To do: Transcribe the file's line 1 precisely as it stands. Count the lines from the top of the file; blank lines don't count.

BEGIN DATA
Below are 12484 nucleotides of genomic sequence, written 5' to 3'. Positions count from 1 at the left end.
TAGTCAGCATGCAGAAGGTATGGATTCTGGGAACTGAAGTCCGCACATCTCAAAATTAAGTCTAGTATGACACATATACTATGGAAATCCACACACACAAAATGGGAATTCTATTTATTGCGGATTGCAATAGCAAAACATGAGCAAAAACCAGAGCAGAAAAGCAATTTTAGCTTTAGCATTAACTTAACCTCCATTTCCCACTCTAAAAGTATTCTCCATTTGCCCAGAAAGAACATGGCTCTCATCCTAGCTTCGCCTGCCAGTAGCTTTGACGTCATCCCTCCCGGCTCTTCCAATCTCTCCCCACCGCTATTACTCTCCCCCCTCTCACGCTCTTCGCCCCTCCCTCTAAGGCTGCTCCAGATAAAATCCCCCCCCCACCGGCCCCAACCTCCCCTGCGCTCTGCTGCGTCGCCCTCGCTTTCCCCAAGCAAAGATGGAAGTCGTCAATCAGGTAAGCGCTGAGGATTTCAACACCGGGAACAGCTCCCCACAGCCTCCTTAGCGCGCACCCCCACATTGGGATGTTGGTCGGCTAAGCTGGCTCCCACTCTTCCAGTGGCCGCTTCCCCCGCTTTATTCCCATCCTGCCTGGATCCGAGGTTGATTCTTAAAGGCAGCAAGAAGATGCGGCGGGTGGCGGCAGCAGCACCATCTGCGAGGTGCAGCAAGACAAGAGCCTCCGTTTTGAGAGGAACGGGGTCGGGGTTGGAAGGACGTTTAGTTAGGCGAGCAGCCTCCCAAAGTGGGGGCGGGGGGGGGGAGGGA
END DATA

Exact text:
Below are 12484 nucleotides of genomic sequence, written 5' to 3'. Positions count from 1 at the left end.